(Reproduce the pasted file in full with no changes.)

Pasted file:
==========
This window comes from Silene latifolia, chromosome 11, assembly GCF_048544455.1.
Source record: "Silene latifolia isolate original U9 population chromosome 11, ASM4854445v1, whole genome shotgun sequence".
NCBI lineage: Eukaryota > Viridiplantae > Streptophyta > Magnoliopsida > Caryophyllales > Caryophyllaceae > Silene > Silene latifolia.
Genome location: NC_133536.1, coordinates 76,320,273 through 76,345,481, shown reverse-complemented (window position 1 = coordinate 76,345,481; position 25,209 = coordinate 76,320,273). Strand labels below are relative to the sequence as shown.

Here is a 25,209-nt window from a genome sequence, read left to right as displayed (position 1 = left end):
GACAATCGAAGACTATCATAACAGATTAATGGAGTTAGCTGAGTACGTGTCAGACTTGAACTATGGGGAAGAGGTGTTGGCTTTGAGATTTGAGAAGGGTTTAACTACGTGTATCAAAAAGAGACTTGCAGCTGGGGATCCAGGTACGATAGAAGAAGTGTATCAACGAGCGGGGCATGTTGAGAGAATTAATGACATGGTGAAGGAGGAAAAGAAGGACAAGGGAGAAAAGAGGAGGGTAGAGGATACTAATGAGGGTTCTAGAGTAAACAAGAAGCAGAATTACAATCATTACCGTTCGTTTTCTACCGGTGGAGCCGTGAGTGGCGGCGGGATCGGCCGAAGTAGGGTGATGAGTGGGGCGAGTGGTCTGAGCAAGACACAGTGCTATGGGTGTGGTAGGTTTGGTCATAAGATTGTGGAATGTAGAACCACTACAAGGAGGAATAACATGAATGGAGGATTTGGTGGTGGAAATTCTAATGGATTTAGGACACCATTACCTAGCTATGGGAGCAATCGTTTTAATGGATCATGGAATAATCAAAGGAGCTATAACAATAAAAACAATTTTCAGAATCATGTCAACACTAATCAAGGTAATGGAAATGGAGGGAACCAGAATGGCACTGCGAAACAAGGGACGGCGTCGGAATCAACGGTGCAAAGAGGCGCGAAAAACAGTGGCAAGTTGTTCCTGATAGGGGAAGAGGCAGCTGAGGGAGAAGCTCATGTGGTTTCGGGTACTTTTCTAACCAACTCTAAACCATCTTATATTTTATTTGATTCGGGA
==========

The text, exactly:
This window comes from Silene latifolia, chromosome 11, assembly GCF_048544455.1.
Source record: "Silene latifolia isolate original U9 population chromosome 11, ASM4854445v1, whole genome shotgun sequence".
NCBI lineage: Eukaryota > Viridiplantae > Streptophyta > Magnoliopsida > Caryophyllales > Caryophyllaceae > Silene > Silene latifolia.
Genome location: NC_133536.1, coordinates 76,320,273 through 76,345,481, shown reverse-complemented (window position 1 = coordinate 76,345,481; position 25,209 = coordinate 76,320,273). Strand labels below are relative to the sequence as shown.

Here is a 25,209-nt window from a genome sequence, read left to right as displayed (position 1 = left end):
GACAATCGAAGACTATCATAACAGATTAATGGAGTTAGCTGAGTACGTGTCAGACTTGAACTATGGGGAAGAGGTGTTGGCTTTGAGATTTGAGAAGGGTTTAACTACGTGTATCAAAAAGAGACTTGCAGCTGGGGATCCAGGTACGATAGAAGAAGTGTATCAACGAGCGGGGCATGTTGAGAGAATTAATGACATGGTGAAGGAGGAAAAGAAGGACAAGGGAGAAAAGAGGAGGGTAGAGGATACTAATGAGGGTTCTAGAGTAAACAAGAAGCAGAATTACAATCATTACCGTTCGTTTTCTACCGGTGGAGCCGTGAGTGGCGGCGGGATCGGCCGAAGTAGGGTGATGAGTGGGGCGAGTGGTCTGAGCAAGACACAGTGCTATGGGTGTGGTAGGTTTGGTCATAAGATTGTGGAATGTAGAACCACTACAAGGAGGAATAACATGAATGGAGGATTTGGTGGTGGAAATTCTAATGGATTTAGGACACCATTACCTAGCTATGGGAGCAATCGTTTTAATGGATCATGGAATAATCAAAGGAGCTATAACAATAAAAACAATTTTCAGAATCATGTCAACACTAATCAAGGTAATGGAAATGGAGGGAACCAGAATGGCACTGCGAAACAAGGGACGGCGTCGGAATCAACGGTGCAAAGAGGCGCGAAAAACAGTGGCAAGTTGTTCCTGATAGGGGAAGAGGCAGCTGAGGGAGAAGCTCATGTGGTTTCGGGTACTTTTCTAACCAACTCTAAACCATCTTATATTTTATTTGATTCGGGA